Hard Parts

Tor­ture-test­ing pop­u­lar mo­tor­cy­cle locks

Motorcyclist - - Contents - —Will Steen­rod

FEW THINGS SIT heav­ier in your stom­ach than the pit that forms when you re­al­ize your mo­tor­cy­cle has been stolen. Many com­pa­nies have de­vel­oped so­lu­tions to keep your bike yours, and our friends at Cy­cle Gear sent us a sam­pling of pop­u­lar bike locks to put to the test.

There are a mul­ti­tude of ways to test locks: ham­mers, crow­bars, and even liq­uid nitro­gen, but we used the thief ’s weapon of choice—the cord­less an­gle grinder. They aren’t the end-all for cut­ting power, but they are po­tent and highly por­ta­ble.

Hu­mankind has yet to forge a bike lock that will stand up to a lit­tle de­ter­mi­na­tion and a di­a­mond cut­ting wheel, but not all locks are cre­ated equal. Our met­ric was sim­ple: How long would it take our an­gle grinder to de­feat th­ese six mod­els?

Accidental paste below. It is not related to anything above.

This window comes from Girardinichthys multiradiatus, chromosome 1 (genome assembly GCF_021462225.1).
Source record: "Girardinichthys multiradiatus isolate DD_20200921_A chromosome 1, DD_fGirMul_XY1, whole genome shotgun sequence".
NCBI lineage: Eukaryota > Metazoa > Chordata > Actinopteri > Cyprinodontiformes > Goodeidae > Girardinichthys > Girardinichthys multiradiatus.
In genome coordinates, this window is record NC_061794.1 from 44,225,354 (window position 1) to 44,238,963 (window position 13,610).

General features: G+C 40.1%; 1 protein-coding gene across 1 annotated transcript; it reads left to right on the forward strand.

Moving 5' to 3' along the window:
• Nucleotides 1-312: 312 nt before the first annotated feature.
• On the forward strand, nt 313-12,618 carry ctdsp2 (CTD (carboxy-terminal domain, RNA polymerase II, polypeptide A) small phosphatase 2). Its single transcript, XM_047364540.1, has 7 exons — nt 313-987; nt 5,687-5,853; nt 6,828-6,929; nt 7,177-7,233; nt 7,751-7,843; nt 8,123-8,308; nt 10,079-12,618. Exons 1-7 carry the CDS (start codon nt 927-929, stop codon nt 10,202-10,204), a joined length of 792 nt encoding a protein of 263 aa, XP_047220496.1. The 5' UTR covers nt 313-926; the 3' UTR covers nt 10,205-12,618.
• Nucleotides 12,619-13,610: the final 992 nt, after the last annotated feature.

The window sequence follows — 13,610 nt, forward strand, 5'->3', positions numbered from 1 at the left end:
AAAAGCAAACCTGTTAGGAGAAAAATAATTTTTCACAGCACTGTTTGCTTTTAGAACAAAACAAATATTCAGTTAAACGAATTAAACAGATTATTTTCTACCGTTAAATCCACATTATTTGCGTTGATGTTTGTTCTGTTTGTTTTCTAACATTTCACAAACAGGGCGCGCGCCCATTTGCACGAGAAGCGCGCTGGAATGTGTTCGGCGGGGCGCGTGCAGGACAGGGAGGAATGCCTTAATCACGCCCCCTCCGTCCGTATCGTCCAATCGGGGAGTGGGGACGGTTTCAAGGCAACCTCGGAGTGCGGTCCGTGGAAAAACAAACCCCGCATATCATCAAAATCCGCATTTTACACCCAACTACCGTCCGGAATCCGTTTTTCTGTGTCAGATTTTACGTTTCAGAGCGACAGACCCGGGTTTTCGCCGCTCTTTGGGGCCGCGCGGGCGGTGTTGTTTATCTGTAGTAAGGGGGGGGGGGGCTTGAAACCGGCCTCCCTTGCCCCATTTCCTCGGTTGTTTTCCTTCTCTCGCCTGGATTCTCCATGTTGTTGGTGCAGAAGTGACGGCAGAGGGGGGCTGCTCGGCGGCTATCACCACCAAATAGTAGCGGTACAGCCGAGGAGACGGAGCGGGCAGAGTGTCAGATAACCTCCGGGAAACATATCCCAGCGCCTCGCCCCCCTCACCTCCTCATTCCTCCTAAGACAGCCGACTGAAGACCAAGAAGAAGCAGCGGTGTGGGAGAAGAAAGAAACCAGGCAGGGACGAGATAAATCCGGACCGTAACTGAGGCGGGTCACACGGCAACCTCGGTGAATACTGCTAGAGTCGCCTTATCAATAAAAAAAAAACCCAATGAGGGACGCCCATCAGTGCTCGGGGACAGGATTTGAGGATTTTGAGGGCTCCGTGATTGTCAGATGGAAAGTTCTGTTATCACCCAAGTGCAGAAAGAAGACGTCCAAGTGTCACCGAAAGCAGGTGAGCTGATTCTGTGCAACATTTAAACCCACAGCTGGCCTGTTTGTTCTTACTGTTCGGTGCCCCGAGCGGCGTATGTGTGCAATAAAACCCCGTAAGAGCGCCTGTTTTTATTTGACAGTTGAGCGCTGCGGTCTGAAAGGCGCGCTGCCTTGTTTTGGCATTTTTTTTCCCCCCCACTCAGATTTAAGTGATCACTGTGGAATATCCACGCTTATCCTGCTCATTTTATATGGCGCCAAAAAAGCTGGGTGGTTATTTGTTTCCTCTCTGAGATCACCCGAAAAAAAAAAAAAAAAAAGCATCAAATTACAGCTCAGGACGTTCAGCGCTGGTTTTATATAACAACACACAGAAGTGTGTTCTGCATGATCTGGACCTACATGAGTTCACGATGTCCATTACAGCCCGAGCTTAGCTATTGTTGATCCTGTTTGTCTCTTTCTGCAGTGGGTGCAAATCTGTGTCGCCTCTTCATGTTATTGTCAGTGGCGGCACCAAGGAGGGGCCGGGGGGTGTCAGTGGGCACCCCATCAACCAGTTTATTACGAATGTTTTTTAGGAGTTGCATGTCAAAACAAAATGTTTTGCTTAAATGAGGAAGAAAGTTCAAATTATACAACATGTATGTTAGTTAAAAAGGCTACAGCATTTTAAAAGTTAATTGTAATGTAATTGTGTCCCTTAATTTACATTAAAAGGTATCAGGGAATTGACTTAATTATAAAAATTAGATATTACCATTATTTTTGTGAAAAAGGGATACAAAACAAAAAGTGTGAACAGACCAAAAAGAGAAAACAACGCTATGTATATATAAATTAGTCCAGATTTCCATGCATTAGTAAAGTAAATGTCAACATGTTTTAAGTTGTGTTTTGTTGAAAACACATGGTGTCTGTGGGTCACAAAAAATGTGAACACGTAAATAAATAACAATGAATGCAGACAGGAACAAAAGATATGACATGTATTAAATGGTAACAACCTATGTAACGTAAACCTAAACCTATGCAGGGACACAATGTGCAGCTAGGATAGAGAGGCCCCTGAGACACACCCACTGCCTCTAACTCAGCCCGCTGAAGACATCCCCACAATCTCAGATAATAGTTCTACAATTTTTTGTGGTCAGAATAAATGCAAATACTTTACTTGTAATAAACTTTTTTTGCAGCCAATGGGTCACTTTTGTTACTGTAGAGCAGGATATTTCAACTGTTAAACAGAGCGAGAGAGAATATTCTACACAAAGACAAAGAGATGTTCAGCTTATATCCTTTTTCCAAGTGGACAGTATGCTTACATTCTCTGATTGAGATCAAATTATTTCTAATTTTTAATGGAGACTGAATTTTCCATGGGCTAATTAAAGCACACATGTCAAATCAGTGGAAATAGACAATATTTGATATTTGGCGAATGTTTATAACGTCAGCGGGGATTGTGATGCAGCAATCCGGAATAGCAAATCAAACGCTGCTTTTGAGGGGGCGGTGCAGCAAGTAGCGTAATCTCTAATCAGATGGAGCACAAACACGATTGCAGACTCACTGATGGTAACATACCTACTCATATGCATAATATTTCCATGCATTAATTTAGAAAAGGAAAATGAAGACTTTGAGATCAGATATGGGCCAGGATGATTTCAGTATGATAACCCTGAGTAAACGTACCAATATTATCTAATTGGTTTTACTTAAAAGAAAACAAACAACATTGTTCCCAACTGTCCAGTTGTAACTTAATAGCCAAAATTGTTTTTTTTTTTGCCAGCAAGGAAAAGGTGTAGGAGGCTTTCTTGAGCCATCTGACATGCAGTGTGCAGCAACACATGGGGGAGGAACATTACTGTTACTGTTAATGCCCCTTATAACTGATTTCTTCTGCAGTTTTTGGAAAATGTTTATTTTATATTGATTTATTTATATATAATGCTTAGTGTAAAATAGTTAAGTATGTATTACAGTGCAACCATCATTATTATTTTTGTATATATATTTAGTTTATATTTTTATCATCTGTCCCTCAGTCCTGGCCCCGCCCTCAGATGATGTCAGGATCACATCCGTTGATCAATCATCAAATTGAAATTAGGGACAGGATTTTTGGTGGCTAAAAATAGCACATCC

1) The Kryp­tonite New York Fahget­tabou­dit Chain lasted a full 3:16, beat­ing its next clos­est ri­val by more than a minute. That’s thanks largely to its con­struc­tion: an in­tim­i­dat­ing 15-pound chain with 14mm links made from T3-hard­ened man­ganese steel.

2) The Xena XX-6 Disc-lock Alarm sur­vived for 2:07, se­cur­ing sec­ond place on our list. It was also the only lock we tested with an alarm. True to ad­ver­tis­ing, cut­ting the thing trig­gered a 120-deci­bel siren that was phys­i­cally painful to hear. That’s on top of the 119-deci­bel racket our grinder made on every lock we cut.

3) The ABUS Granit Vic­tory Xplus 68 came in a close third at 1:53, while 4) The Club UTL810 Util­ity Lock and the 5) Grip-lock fell within two sec­onds of each other at 1:17 and 1:15, re­spec­tively.

6) The Master Lock Street Cuffs man­aged less than a minute, at 0:40.

That seems brief, but re­mem­ber, your ul­ti­mate goal is to pre­vent your bike be­ing stolen, so you’re sim­ply try­ing to slow the thieves down. The longer it takes to steal your bike, the bet­ter the odds of it be­ing there in the morn­ing. Po­lice de­part­ments sug­gest a com­bi­na­tion of disc locks and chains at­tached to ground an­chors, but even the stur­di­est lock will fall to the grinder even­tu­ally.


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